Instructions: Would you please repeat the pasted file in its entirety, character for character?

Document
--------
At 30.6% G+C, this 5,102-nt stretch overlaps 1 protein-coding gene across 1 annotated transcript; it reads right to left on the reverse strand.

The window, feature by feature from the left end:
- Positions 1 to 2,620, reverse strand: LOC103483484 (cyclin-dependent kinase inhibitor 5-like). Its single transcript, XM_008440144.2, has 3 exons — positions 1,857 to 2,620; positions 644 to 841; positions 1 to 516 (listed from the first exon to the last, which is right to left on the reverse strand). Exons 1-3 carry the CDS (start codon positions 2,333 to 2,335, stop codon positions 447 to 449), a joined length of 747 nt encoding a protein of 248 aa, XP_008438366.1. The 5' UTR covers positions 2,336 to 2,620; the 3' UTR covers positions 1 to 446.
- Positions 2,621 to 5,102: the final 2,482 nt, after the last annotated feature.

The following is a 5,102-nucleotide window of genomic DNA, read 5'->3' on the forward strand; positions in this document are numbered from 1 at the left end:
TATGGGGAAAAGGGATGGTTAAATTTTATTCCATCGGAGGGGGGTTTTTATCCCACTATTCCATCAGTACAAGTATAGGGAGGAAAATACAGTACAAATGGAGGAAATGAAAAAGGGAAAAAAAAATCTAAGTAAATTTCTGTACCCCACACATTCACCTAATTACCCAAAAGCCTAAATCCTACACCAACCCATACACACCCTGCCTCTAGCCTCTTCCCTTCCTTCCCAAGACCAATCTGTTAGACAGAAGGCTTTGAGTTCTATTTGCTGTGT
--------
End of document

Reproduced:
At 30.6% G+C, this 5,102-nt stretch overlaps 1 protein-coding gene across 1 annotated transcript; it reads right to left on the reverse strand.

The window, feature by feature from the left end:
- Positions 1 to 2,620, reverse strand: LOC103483484 (cyclin-dependent kinase inhibitor 5-like). Its single transcript, XM_008440144.2, has 3 exons — positions 1,857 to 2,620; positions 644 to 841; positions 1 to 516 (listed from the first exon to the last, which is right to left on the reverse strand). Exons 1-3 carry the CDS (start codon positions 2,333 to 2,335, stop codon positions 447 to 449), a joined length of 747 nt encoding a protein of 248 aa, XP_008438366.1. The 5' UTR covers positions 2,336 to 2,620; the 3' UTR covers positions 1 to 446.
- Positions 2,621 to 5,102: the final 2,482 nt, after the last annotated feature.

The following is a 5,102-nucleotide window of genomic DNA, read 5'->3' on the forward strand; positions in this document are numbered from 1 at the left end:
TATGGGGAAAAGGGATGGTTAAATTTTATTCCATCGGAGGGGGGTTTTTATCCCACTATTCCATCAGTACAAGTATAGGGAGGAAAATACAGTACAAATGGAGGAAATGAAAAAGGGAAAAAAAAATCTAAGTAAATTTCTGTACCCCACACATTCACCTAATTACCCAAAAGCCTAAATCCTACACCAACCCATACACACCCTGCCTCTAGCCTCTTCCCTTCCTTCCCAAGACCAATCTGTTAGACAGAAGGCTTTGAGTTCTATTTGCTGTGT